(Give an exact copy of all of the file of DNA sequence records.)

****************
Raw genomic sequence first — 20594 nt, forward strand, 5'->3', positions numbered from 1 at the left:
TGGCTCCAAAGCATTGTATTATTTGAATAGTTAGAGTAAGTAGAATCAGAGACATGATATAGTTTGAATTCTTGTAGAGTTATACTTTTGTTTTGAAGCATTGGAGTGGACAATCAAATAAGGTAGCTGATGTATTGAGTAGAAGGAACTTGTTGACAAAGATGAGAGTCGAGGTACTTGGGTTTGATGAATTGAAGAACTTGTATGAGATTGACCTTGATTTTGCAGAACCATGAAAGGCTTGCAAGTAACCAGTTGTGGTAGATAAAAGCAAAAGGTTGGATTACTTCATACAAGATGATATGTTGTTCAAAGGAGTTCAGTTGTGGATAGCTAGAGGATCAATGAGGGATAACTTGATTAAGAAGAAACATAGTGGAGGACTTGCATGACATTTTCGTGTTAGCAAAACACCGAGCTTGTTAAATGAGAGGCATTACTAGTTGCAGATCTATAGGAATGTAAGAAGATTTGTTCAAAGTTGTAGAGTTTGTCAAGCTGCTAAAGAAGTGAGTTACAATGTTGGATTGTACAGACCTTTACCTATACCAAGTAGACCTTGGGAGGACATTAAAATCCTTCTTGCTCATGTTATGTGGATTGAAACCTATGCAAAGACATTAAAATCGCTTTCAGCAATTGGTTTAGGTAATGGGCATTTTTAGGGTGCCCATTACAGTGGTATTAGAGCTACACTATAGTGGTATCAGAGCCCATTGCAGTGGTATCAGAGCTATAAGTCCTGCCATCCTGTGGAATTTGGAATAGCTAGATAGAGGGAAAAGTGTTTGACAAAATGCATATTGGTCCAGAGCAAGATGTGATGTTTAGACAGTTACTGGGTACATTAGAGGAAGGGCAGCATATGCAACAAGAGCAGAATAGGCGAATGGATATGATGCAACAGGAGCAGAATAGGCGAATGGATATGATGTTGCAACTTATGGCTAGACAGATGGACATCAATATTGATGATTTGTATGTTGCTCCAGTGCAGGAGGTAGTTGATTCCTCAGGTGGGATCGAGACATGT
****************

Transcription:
Raw genomic sequence first — 20594 nt, forward strand, 5'->3', positions numbered from 1 at the left:
TGGCTCCAAAGCATTGTATTATTTGAATAGTTAGAGTAAGTAGAATCAGAGACATGATATAGTTTGAATTCTTGTAGAGTTATACTTTTGTTTTGAAGCATTGGAGTGGACAATCAAATAAGGTAGCTGATGTATTGAGTAGAAGGAACTTGTTGACAAAGATGAGAGTCGAGGTACTTGGGTTTGATGAATTGAAGAACTTGTATGAGATTGACCTTGATTTTGCAGAACCATGAAAGGCTTGCAAGTAACCAGTTGTGGTAGATAAAAGCAAAAGGTTGGATTACTTCATACAAGATGATATGTTGTTCAAAGGAGTTCAGTTGTGGATAGCTAGAGGATCAATGAGGGATAACTTGATTAAGAAGAAACATAGTGGAGGACTTGCATGACATTTTCGTGTTAGCAAAACACCGAGCTTGTTAAATGAGAGGCATTACTAGTTGCAGATCTATAGGAATGTAAGAAGATTTGTTCAAAGTTGTAGAGTTTGTCAAGCTGCTAAAGAAGTGAGTTACAATGTTGGATTGTACAGACCTTTACCTATACCAAGTAGACCTTGGGAGGACATTAAAATCCTTCTTGCTCATGTTATGTGGATTGAAACCTATGCAAAGACATTAAAATCGCTTTCAGCAATTGGTTTAGGTAATGGGCATTTTTAGGGTGCCCATTACAGTGGTATTAGAGCTACACTATAGTGGTATCAGAGCCCATTGCAGTGGTATCAGAGCTATAAGTCCTGCCATCCTGTGGAATTTGGAATAGCTAGATAGAGGGAAAAGTGTTTGACAAAATGCATATTGGTCCAGAGCAAGATGTGATGTTTAGACAGTTACTGGGTACATTAGAGGAAGGGCAGCATATGCAACAAGAGCAGAATAGGCGAATGGATATGATGCAACAGGAGCAGAATAGGCGAATGGATATGATGTTGCAACTTATGGCTAGACAGATGGACATCAATATTGATGATTTGTATGTTGCTCCAGTGCAGGAGGTAGTTGATTCCTCAGGTGGGATCGAGACATGT